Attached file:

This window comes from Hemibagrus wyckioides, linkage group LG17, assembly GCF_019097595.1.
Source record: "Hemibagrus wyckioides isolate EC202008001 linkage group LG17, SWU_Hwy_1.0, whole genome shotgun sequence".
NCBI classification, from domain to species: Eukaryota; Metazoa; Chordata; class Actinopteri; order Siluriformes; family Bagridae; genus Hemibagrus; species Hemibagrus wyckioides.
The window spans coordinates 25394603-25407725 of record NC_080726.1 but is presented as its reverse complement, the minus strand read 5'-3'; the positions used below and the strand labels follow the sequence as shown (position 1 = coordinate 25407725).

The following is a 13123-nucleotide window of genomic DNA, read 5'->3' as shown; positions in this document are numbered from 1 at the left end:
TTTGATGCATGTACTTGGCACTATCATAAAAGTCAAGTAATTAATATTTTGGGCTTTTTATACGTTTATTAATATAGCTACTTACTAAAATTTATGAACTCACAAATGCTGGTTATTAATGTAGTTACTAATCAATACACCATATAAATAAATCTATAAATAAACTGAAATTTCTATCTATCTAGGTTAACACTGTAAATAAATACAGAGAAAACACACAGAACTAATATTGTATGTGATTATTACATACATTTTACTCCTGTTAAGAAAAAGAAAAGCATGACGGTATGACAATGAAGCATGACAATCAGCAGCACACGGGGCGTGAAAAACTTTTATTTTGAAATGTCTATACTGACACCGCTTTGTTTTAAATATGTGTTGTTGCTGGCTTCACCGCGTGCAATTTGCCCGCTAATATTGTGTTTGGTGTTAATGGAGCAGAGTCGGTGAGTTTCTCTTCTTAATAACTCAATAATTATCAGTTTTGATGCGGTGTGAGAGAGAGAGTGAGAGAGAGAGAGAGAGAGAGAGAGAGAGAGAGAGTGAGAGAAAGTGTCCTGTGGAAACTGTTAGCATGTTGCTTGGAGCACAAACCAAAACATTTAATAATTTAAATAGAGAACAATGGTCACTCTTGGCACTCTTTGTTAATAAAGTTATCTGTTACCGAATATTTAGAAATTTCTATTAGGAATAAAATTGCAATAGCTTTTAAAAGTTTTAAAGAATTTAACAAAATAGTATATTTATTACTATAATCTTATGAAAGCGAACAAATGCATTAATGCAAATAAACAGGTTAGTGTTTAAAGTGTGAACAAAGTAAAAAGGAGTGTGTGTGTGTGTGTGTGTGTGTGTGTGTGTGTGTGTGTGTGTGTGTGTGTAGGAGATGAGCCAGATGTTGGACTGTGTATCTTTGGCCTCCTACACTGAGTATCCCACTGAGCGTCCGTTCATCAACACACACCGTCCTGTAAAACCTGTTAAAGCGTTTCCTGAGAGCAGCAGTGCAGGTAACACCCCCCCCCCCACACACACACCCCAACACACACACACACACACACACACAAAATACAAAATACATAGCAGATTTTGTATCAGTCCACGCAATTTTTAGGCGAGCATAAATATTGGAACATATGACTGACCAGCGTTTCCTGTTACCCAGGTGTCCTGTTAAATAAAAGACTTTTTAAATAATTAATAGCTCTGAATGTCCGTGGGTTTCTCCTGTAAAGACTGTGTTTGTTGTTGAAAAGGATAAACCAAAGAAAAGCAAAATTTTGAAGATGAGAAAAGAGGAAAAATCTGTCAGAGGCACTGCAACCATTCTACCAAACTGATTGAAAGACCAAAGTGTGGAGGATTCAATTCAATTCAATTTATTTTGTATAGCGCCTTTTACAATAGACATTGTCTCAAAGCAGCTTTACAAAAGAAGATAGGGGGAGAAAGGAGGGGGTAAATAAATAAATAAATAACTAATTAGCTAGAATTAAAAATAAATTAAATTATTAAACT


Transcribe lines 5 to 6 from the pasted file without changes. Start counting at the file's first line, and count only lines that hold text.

The following is a 13123-nucleotide window of genomic DNA, read 5'->3' as shown; positions in this document are numbered from 1 at the left end:
TTTGATGCATGTACTTGGCACTATCATAAAAGTCAAGTAATTAATATTTTGGGCTTTTTATACGTTTATTAATATAGCTACTTACTAAAATTTATGAACTCACAAATGCTGGTTATTAATGTAGTTACTAATCAATACACCATATAAATAAATCTATAAATAAACTGAAATTTCTATCTATCTAGGTTAACACTGTAAATAAATACAGAGAAAACACACAGAACTAATATTGTATGTGATTATTACATACATTTTACTCCTGTTAAGAAAAAGAAAAGCATGACGGTATGACAATGAAGCATGACAATCAGCAGCACACGGGGCGTGAAAAACTTTTATTTTGAAATGTCTATACTGACACCGCTTTGTTTTAAATATGTGTTGTTGCTGGCTTCACCGCGTGCAATTTGCCCGCTAATATTGTGTTTGGTGTTAATGGAGCAGAGTCGGTGAGTTTCTCTTCTTAATAACTCAATAATTATCAGTTTTGATGCGGTGTGAGAGAGAGAGTGAGAGAGAGAGAGAGAGAGAGAGAGAGAGAGAGAGTGAGAGAAAGTGTCCTGTGGAAACTGTTAGCATGTTGCTTGGAGCACAAACCAAAACATTTAATAATTTAAATAGAGAACAATGGTCACTCTTGGCACTCTTTGTTAATAAAGTTATCTGTTACCGAATATTTAGAAATTTCTATTAGGAATAAAATTGCAATAGCTTTTAAAAGTTTTAAAGAATTTAACAAAATAGTATATTTATTACTATAATCTTATGAAAGCGAACAAATGCATTAATGCAAATAAACAGGTTAGTGTTTAAAGTGTGAACAAAGTAAAAAGGAGTGTGTGTGTGTGTGTGTGTGTGTGTGTGTGTGTGTGTGTGTGTGTGTGTGTAGGAGATGAGCCAGATGTTGGACTGTGTATCTTTGGCCTCCTACACTGAGTATCCCACTGAGCGTCCGTTCATCAACACACACCGTCCTGTAAAACCTGTTAAAGCGTTTCCTGAGAGCAGCAGTGCAGGTAACACCCCCCCCCCCACACACACACCCCAACACACACACACACACACACACACAAAATACAAAATACATAGCAGATTTTGTATCAGTCCACGCAATTTTTAGGCGAGCATAAATATTGGAACATATGACTGACCAGCGTTTCCTGTTACCCAGGTGTCCTGTTAAATAAAAGACTTTTTAAATAATTAATAGCTCTGAATGTCCGTGGGTTTCTCCTGTAAAGACTGTGTTTGTTGTTGAAAAGGATAAACCAAAGAAAAGCAAAATTTTGAAGATGAGAAAAGAGGAAAAATCTGTCAGAGGCACTGCAACCATTCTACCAAACTGATTGAAAGACCAAAGTGTGGAGGATTCAATTCAATTCAATTTATTTTGTATAGCGCCTTTTACAATAGACATTGTCTCAAAGCAGCTTTACAAAAGAAGATAGGGGGAGAAAGGAGGGGGTAAATAAATAAATAAATAACTAATTAGCTAGAATTAAAAATAAATTAAATTATTAAACT